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 A Mount Allison University Archives Virtual Exhibition

 

Further education

 

During the fall of 1907 and spring of 1908 Winthrop Bell returned to surveying work and was this time employed with the Trans-Continental Railway working primarily in Northern Ontario. However, he continued to express an interest in furthering his studies and later wrote.

"The material basis for many of the greatest satisfactions I have been able to have in life was provided by a gift from my mother; while later an inheritance from my father was the foundation for anything I have been able to add to it ... When, in 1908, I was working in Northern Ontario as a surveyor, saving money for postgraduate study, my mother wrote me that half of her little inheritance would ultimately be designed for me; that she did not need it in the meantime; and that she and my father thought it would be much the best, as I was already 24 years old, if I used the money in the next few years for the study I wanted to pursue." (Source: Mount Allison University Archives, Mount Allison University: A Historical Review of the Bell funds / Good, Jeff (1998) p. 91, 9942).

This promise of financial support led Winthrop Bell to apply to Harvard University to complete his Master of Arts in Philosophy. His admittance letter dated September 14, 1908 indicated that the only special condition that he needed to fulfill was a course in French. He began his program of studies and while at Harvard studied under Prof. Josiah Royce, an experience which would be of great importance as his education continued. Bell graduated from Harvard in 1909 and later that year set out to continue his studies in England.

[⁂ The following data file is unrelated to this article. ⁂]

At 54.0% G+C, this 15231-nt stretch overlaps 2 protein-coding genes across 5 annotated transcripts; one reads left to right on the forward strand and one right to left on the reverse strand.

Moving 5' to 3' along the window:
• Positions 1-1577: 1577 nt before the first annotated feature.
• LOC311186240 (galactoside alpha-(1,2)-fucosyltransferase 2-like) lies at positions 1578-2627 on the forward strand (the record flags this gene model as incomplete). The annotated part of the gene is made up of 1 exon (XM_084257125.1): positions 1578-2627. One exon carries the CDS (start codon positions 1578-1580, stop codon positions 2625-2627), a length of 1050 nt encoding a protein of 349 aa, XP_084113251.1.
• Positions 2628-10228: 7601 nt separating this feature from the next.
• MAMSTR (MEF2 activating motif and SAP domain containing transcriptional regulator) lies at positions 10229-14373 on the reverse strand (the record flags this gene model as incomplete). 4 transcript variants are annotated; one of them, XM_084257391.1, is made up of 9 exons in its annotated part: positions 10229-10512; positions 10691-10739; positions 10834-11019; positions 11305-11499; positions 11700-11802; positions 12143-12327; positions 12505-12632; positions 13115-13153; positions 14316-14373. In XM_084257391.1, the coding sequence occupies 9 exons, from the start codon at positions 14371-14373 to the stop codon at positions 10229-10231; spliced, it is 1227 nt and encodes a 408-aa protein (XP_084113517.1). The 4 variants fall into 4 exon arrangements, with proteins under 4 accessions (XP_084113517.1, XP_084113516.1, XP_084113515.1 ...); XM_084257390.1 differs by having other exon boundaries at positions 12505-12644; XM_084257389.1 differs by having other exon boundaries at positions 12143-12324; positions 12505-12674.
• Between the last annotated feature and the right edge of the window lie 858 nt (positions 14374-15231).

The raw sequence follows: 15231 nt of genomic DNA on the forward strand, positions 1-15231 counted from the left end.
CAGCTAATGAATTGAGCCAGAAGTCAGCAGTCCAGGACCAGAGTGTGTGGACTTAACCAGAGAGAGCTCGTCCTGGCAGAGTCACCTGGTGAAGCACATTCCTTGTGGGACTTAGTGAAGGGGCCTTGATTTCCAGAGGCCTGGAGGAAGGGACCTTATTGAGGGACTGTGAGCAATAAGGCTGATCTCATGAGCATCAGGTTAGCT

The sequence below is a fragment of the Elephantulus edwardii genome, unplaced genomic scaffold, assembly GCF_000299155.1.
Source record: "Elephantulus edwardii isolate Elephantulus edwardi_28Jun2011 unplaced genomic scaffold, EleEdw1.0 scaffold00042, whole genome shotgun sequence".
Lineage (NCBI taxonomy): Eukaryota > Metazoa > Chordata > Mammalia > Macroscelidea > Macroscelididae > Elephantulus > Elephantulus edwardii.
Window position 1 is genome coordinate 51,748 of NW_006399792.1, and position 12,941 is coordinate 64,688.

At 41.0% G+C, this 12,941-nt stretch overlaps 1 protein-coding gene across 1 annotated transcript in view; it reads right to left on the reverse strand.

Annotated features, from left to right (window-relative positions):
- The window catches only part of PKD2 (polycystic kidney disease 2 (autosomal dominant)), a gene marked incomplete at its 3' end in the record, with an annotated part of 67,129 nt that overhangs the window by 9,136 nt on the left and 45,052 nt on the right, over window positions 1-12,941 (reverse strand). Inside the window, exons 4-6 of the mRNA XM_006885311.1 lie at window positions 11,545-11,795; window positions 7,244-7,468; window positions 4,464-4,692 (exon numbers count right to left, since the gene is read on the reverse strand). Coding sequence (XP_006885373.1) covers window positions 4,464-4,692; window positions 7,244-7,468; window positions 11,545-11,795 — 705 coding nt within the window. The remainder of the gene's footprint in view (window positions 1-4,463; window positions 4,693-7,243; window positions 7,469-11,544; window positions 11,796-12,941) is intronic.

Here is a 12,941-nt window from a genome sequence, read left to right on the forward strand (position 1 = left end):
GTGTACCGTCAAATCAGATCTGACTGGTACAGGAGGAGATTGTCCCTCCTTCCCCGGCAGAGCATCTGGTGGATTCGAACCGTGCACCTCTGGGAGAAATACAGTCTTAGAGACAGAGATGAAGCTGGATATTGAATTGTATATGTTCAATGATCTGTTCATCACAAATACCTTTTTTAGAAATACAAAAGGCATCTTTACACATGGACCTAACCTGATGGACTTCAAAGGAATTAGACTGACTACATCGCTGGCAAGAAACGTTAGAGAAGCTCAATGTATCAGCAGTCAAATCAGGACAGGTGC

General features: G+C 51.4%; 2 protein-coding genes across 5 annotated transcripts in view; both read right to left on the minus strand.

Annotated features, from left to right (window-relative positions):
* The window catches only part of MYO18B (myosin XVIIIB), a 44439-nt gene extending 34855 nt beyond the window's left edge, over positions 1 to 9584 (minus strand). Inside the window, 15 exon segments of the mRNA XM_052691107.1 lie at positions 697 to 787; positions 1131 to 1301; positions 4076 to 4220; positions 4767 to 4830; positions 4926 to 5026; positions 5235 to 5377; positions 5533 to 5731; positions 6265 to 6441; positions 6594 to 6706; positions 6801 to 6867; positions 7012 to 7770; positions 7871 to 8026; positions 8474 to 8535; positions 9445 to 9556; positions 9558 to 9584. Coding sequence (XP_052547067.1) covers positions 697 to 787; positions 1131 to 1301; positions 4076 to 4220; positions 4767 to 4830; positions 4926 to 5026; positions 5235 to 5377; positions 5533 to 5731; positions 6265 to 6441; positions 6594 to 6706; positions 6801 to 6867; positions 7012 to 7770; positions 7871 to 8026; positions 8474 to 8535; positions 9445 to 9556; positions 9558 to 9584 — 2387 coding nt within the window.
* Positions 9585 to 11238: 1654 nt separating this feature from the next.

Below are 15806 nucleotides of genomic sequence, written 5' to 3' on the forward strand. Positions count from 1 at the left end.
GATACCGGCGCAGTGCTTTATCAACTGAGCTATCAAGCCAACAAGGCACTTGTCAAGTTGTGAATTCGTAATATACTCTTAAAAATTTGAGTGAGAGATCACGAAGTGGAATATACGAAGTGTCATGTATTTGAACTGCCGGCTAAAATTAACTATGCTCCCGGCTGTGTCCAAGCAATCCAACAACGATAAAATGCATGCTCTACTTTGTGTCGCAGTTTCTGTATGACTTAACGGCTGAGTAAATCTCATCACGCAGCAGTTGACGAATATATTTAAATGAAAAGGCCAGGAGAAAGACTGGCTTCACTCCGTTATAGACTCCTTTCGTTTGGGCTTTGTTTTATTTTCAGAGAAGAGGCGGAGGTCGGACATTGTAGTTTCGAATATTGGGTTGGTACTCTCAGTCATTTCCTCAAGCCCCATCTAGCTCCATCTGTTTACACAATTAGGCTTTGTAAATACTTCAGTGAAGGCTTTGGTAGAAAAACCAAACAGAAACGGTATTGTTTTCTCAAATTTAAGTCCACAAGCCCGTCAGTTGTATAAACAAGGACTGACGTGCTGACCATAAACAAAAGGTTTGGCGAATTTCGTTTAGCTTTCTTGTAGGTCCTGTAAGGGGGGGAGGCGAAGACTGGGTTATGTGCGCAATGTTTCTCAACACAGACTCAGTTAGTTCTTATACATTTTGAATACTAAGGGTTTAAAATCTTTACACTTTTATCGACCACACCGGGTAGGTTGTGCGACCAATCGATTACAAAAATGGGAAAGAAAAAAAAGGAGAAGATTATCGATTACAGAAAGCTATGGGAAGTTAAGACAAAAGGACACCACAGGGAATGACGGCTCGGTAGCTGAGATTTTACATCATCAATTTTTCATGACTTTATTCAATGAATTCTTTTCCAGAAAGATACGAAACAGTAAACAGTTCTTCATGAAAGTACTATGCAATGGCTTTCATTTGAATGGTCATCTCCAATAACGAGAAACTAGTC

Winthop Bell is featured in the front row left with members of his Cambridge rowing crew.

Portrait of Winthrop Bell's Cambridge rowing crew (Winthrop Bell is in the front row - second from the right), circa 1909-1910

May only be reproduced with the permission of the Mount Allison University Archives.

Winthrop Bell arrived in Liverpool, England on September 28, 1909 and very quickly became involved in the English university tradition of rowing. Bell attended lectures in October at Emmanuel College, Cambridge University, but unfortunately by the end of November had developed a bad cough. Over several months his health deteriorated and he was operated on for pleurisy on March 8, 1910.

His health improved but it was suggested that a continental climate might be more conducive to recovery so he made arrangements to go to Germany to recuperate and prepare for further studies. During the fall of 1910 he studied under Professors Richter, Volkelt, Brahn, Wundt, Eulenberg and Barth at the University of Leipzig. He also had the good fortune to regularly attend concerts at the Gewandhaus with renowned conductor, Arthur Nikisch.

While Dr. Bell was studying in Leipzig he was introduced to the work of Edmund Husserl who was teaching at Göttingen University at that time. He became interested in a particular aspect of Husserl's thinking and "I got the idea that Husserl might be the man I should want to learn from and work under." (Source: Mount Allison University Archives, Winthrop Pickard Bell fonds, 8550/1/101 - Item no. 8).

He moved to Göttingen from Leipzig in February of 1911 and attended his first seminar with Prof. Husserl on April 29th. He returned to North America for the summer and spent much of it in Nova Scotia. It was to be the last time that he would see his parents.


Next topic: Winthrop Pickard Bell: Doctoral work with Prof. Edmund Husserl


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This virtual exhibition project was made possible through the generous support of the Marjorie Young Bell Endowment Fund Committee, Mount Allison University.